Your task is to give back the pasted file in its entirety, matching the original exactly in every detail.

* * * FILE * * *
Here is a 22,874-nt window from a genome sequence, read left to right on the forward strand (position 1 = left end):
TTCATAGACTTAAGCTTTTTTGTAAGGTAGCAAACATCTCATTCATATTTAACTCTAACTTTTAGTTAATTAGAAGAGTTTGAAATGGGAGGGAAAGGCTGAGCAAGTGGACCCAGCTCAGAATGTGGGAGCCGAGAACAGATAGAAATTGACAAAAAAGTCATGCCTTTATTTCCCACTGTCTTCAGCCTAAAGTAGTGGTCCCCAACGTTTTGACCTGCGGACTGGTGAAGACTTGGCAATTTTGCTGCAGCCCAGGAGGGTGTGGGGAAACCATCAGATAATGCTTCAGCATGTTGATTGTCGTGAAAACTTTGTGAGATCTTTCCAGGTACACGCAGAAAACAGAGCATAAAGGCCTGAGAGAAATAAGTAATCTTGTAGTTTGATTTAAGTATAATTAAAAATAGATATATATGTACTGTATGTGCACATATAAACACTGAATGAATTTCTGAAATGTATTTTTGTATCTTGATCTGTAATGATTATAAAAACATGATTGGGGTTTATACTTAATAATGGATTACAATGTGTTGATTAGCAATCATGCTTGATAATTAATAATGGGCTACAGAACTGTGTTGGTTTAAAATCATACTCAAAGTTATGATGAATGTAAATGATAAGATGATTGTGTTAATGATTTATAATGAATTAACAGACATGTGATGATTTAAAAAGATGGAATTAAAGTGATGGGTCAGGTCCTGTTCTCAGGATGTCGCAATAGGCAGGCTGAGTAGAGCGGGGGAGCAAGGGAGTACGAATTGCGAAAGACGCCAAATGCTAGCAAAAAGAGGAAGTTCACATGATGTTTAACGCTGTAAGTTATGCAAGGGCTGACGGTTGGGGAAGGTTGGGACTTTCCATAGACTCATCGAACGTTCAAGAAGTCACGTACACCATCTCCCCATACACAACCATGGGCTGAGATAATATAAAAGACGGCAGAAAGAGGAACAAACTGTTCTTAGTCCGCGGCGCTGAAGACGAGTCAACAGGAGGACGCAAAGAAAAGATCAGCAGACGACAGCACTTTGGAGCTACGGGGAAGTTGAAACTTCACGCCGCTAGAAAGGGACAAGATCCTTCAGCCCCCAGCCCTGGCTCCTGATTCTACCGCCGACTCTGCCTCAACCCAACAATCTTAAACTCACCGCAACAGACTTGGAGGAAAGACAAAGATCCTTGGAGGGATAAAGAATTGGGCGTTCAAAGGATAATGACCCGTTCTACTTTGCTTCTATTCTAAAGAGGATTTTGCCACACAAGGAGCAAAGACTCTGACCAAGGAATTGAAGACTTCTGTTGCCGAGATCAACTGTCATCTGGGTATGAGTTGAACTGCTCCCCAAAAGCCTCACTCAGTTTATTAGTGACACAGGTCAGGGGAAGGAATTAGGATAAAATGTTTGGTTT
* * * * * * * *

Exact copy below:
Here is a 22,874-nt window from a genome sequence, read left to right on the forward strand (position 1 = left end):
TTCATAGACTTAAGCTTTTTTGTAAGGTAGCAAACATCTCATTCATATTTAACTCTAACTTTTAGTTAATTAGAAGAGTTTGAAATGGGAGGGAAAGGCTGAGCAAGTGGACCCAGCTCAGAATGTGGGAGCCGAGAACAGATAGAAATTGACAAAAAAGTCATGCCTTTATTTCCCACTGTCTTCAGCCTAAAGTAGTGGTCCCCAACGTTTTGACCTGCGGACTGGTGAAGACTTGGCAATTTTGCTGCAGCCCAGGAGGGTGTGGGGAAACCATCAGATAATGCTTCAGCATGTTGATTGTCGTGAAAACTTTGTGAGATCTTTCCAGGTACACGCAGAAAACAGAGCATAAAGGCCTGAGAGAAATAAGTAATCTTGTAGTTTGATTTAAGTATAATTAAAAATAGATATATATGTACTGTATGTGCACATATAAACACTGAATGAATTTCTGAAATGTATTTTTGTATCTTGATCTGTAATGATTATAAAAACATGATTGGGGTTTATACTTAATAATGGATTACAATGTGTTGATTAGCAATCATGCTTGATAATTAATAATGGGCTACAGAACTGTGTTGGTTTAAAATCATACTCAAAGTTATGATGAATGTAAATGATAAGATGATTGTGTTAATGATTTATAATGAATTAACAGACATGTGATGATTTAAAAAGATGGAATTAAAGTGATGGGTCAGGTCCTGTTCTCAGGATGTCGCAATAGGCAGGCTGAGTAGAGCGGGGGAGCAAGGGAGTACGAATTGCGAAAGACGCCAAATGCTAGCAAAAAGAGGAAGTTCACATGATGTTTAACGCTGTAAGTTATGCAAGGGCTGACGGTTGGGGAAGGTTGGGACTTTCCATAGACTCATCGAACGTTCAAGAAGTCACGTACACCATCTCCCCATACACAACCATGGGCTGAGATAATATAAAAGACGGCAGAAAGAGGAACAAACTGTTCTTAGTCCGCGGCGCTGAAGACGAGTCAACAGGAGGACGCAAAGAAAAGATCAGCAGACGACAGCACTTTGGAGCTACGGGGAAGTTGAAACTTCACGCCGCTAGAAAGGGACAAGATCCTTCAGCCCCCAGCCCTGGCTCCTGATTCTACCGCCGACTCTGCCTCAACCCAACAATCTTAAACTCACCGCAACAGACTTGGAGGAAAGACAAAGATCCTTGGAGGGATAAAGAATTGGGCGTTCAAAGGATAATGACCCGTTCTACTTTGCTTCTATTCTAAAGAGGATTTTGCCACACAAGGAGCAAAGACTCTGACCAAGGAATTGAAGACTTCTGTTGCCGAGATCAACTGTCATCTGGGTATGAGTTGAACTGCTCCCCAAAAGCCTCACTCAGTTTATTAGTGACACAGGTCAGGGGAAGGAATTAGGATAAAATGTTTGGTTT